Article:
The hull is made of flexible polypropylene and utilizes an ultra-violet filter and anti-oxidant for resistance to sun and saltwater damage. This hull material is used in Astro-Turf, car bumpers and highway signs. Porta-Bote's "Flexi-Hull" flexes inward and absorbs wave energy and disperses its force. The same flexibility allows the Bote to "give" safely when bumping against underwater obstacles. The Porta-Bote's hull is almost inch thick, thicker than an aluminum hull.

I have watched my Bote's hull flex inward when the Bote rubbed against a partially submerged stump or branch and I watched it spring back. Upon inspection on shore, no damage could be seen on the hull, not even a scratch.

It never needs painting. All I do at the end of the day, before I put it back on the wall, is to sweep out any dirt from inside the hull, make sure it is dry on the inside, and wipe down the outside hull and hinges with a some vinyl-protectant. That's it.

Versatility:

The Porta-Bote can be used on ponds, lakes and rivers. It can be a fishing boat, a sailboat (with optional sail kit), a duck-hunting boat, a ship-to-shore dinghy or just a weekend family pleasure boat. It can easily be transported on top of most vehicles, RVs, seaplanes and yak. The British Royal Air Force Climbing & Rescue Team used it on their record setting climb up Mt. Everest. The team used the Porta-Bote at 20,000 feet to cross a glacier lake. Inflatables were too puncture-prone and unreliable while ordinary rigid boats were too heavy to carry up Everest. The Porta-Bote fit perfectly on the back of a yak. I use my Bote as a flyfishing boat and transport it on top of my Jeep Cherokee. If I ever need to put my Porta-Bote on top of a yak someday, I am confident it will perform as advertised!

The Porta-Bote comes with the parts as seen above. The Porta-Dolly wheels are optional if you need to transport the Bote a good way to the water's edge.

Step 1:

Insert the provided "hull opener" to open the Porta-Bote.

Step 2:

Insert the middle seat and remove the "hull opener." The seats are held in the hull bracket by long cotter pins on each side. I glued an aluminum yardstick on each side of the middle seat as a convenient measuring aid for me and my bow passenger.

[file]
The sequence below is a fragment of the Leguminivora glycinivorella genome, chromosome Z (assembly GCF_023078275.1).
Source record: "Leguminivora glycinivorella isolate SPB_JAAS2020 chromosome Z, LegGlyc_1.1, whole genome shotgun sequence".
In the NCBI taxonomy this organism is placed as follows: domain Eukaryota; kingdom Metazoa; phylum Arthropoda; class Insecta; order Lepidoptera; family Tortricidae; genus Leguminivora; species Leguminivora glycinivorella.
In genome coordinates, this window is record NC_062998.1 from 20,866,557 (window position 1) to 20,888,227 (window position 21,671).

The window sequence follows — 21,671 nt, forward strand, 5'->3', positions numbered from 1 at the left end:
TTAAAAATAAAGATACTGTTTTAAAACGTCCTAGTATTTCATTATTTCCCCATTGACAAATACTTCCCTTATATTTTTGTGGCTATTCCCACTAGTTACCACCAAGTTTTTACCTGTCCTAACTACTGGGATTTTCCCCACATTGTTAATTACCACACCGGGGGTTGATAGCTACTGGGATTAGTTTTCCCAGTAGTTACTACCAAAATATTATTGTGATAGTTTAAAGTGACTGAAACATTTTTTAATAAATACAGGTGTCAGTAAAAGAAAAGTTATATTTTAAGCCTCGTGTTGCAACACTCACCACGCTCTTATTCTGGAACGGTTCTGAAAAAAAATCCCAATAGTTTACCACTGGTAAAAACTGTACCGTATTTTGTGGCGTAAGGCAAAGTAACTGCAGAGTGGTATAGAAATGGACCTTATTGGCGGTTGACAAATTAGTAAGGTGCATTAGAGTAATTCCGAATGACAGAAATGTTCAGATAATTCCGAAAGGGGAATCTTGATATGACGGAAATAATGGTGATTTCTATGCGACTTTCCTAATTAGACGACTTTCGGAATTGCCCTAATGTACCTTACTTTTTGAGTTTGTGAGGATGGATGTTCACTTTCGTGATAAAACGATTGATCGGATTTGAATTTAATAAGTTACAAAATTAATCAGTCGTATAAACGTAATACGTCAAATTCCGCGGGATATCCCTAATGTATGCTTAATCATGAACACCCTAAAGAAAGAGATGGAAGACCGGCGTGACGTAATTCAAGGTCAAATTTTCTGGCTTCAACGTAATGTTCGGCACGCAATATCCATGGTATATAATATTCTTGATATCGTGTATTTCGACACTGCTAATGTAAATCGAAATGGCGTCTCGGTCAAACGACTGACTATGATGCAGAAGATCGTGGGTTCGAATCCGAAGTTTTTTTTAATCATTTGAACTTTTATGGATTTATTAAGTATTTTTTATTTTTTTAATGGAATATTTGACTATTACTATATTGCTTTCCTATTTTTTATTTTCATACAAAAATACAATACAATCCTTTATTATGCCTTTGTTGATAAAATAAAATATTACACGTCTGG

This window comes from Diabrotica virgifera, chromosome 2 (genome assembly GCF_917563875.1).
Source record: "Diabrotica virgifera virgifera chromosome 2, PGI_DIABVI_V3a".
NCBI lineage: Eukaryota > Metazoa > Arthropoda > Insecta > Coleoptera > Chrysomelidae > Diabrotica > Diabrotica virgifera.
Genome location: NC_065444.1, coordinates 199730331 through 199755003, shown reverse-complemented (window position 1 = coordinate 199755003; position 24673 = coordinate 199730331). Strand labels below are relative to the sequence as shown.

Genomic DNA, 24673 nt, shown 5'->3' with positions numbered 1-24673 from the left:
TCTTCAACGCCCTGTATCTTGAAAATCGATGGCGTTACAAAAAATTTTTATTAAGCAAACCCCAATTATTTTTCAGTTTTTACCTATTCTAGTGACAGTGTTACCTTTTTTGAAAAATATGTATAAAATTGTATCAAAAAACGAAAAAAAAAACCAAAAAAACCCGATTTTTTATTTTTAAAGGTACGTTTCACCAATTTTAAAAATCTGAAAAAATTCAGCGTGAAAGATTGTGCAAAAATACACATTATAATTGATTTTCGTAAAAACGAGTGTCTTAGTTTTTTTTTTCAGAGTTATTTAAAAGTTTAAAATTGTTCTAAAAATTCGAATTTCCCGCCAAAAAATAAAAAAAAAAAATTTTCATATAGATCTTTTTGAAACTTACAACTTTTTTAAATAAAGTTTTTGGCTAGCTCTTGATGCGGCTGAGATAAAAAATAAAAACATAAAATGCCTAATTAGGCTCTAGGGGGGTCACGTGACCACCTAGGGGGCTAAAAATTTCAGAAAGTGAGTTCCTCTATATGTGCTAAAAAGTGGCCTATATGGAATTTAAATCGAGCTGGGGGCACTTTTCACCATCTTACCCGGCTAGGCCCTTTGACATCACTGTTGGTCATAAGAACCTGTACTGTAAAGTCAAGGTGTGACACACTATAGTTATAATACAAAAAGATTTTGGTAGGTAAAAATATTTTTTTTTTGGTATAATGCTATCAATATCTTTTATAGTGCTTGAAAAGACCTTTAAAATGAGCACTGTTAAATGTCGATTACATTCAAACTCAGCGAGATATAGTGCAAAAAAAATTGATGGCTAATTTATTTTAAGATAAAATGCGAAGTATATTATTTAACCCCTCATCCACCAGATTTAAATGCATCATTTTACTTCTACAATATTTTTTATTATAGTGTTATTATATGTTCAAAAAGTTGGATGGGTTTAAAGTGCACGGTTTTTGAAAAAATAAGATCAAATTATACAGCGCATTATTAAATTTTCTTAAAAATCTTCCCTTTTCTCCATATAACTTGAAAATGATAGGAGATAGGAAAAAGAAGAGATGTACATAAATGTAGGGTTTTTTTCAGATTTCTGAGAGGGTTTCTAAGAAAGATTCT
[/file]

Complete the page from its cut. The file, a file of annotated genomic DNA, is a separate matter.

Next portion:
Step 3:

Insert the rear seat the same way as the front seat.

Step 4:

Now insert the short front seat.

Step 5:

Next, insert the transom. Four wing nuts (two gasketed) are provided to secure the transom to the hull. The transom sits inside the hull.

Step 6:

Attach your motor and oars. Here I have attached my electric 50-lb. thrust trolling motor and show the oars in their sockets. I normally store the two-piece oars along one side of the hull between the middle and rear seats. The Bote will also handle a bow-mounted trolling motor if you decide to use a gas outboard on the transom.

Step 7:

Shown are the optional Porta-Dolly wheels if the Bote needs to be pulled a way to the water. I added the blue towropes to aid in pulling.

Step 8:

The Porta-Bote is ready to go! I usually set up the Bote right at the water's edge and just push it off the shore. I add the following items to my Bote: two rod-holders, two small buckets with mushroom anchors, a gunwale boat bag, full-size trolling marine battery under the rear seat, plastic accessories container behind rear seat, long handled net and a thick nylon loop at the bow for pulling. That's it! Everything fits inside my Jeep and the Porta-Bote is secured to the luggage rack with straps. It takes me about 20 minutes to set up the Porta-Bote and 10 minutes to fold it back up at the end of the day.

For more information on the unique, folding Porta-Bote contact:
Porta-Bote International
1074 Independence Ave.
Mountain View CA 94043
(650) 961-5334
(800) 227-8882
Fax: (650) 961-3800
email: info@porta-bote.com
website: www.porta-bote.com
~ RK